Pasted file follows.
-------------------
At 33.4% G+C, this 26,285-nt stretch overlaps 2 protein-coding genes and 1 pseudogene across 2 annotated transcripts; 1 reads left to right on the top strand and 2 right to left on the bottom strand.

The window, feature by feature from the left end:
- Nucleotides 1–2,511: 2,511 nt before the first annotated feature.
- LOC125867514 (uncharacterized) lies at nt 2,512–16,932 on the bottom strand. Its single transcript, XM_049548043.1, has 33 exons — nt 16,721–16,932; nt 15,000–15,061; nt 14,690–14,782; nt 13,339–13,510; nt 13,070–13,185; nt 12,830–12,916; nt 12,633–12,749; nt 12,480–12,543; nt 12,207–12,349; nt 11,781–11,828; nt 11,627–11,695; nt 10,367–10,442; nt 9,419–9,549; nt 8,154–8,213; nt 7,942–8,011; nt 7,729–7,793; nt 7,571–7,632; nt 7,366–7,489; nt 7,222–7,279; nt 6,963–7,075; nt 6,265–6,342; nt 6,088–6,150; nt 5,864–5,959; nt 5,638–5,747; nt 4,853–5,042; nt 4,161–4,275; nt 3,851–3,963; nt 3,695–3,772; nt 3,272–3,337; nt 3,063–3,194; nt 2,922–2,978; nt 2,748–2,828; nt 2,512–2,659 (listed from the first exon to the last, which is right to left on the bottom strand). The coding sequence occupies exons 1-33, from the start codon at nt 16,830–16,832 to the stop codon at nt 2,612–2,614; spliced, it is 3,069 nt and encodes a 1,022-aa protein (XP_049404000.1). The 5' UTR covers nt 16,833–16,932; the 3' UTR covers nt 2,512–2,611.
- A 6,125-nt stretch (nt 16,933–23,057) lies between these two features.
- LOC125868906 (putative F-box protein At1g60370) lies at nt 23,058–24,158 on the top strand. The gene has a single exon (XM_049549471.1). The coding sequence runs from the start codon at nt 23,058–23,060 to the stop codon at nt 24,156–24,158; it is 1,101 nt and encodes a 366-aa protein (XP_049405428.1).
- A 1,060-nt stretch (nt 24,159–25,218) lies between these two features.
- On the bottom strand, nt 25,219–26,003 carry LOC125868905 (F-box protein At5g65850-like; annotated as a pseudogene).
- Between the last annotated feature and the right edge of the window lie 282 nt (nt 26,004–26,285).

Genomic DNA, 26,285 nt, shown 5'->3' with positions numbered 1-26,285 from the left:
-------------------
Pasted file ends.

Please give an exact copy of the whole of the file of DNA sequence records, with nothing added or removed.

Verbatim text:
At 33.4% G+C, this 26,285-nt stretch overlaps 2 protein-coding genes and 1 pseudogene across 2 annotated transcripts; 1 reads left to right on the top strand and 2 right to left on the bottom strand.

The window, feature by feature from the left end:
- Nucleotides 1–2,511: 2,511 nt before the first annotated feature.
- LOC125867514 (uncharacterized) lies at nt 2,512–16,932 on the bottom strand. Its single transcript, XM_049548043.1, has 33 exons — nt 16,721–16,932; nt 15,000–15,061; nt 14,690–14,782; nt 13,339–13,510; nt 13,070–13,185; nt 12,830–12,916; nt 12,633–12,749; nt 12,480–12,543; nt 12,207–12,349; nt 11,781–11,828; nt 11,627–11,695; nt 10,367–10,442; nt 9,419–9,549; nt 8,154–8,213; nt 7,942–8,011; nt 7,729–7,793; nt 7,571–7,632; nt 7,366–7,489; nt 7,222–7,279; nt 6,963–7,075; nt 6,265–6,342; nt 6,088–6,150; nt 5,864–5,959; nt 5,638–5,747; nt 4,853–5,042; nt 4,161–4,275; nt 3,851–3,963; nt 3,695–3,772; nt 3,272–3,337; nt 3,063–3,194; nt 2,922–2,978; nt 2,748–2,828; nt 2,512–2,659 (listed from the first exon to the last, which is right to left on the bottom strand). The coding sequence occupies exons 1-33, from the start codon at nt 16,830–16,832 to the stop codon at nt 2,612–2,614; spliced, it is 3,069 nt and encodes a 1,022-aa protein (XP_049404000.1). The 5' UTR covers nt 16,833–16,932; the 3' UTR covers nt 2,512–2,611.
- A 6,125-nt stretch (nt 16,933–23,057) lies between these two features.
- LOC125868906 (putative F-box protein At1g60370) lies at nt 23,058–24,158 on the top strand. The gene has a single exon (XM_049549471.1). The coding sequence runs from the start codon at nt 23,058–23,060 to the stop codon at nt 24,156–24,158; it is 1,101 nt and encodes a 366-aa protein (XP_049405428.1).
- A 1,060-nt stretch (nt 24,159–25,218) lies between these two features.
- On the bottom strand, nt 25,219–26,003 carry LOC125868905 (F-box protein At5g65850-like; annotated as a pseudogene).
- Between the last annotated feature and the right edge of the window lie 282 nt (nt 26,004–26,285).

Genomic DNA, 26,285 nt, shown 5'->3' with positions numbered 1-26,285 from the left: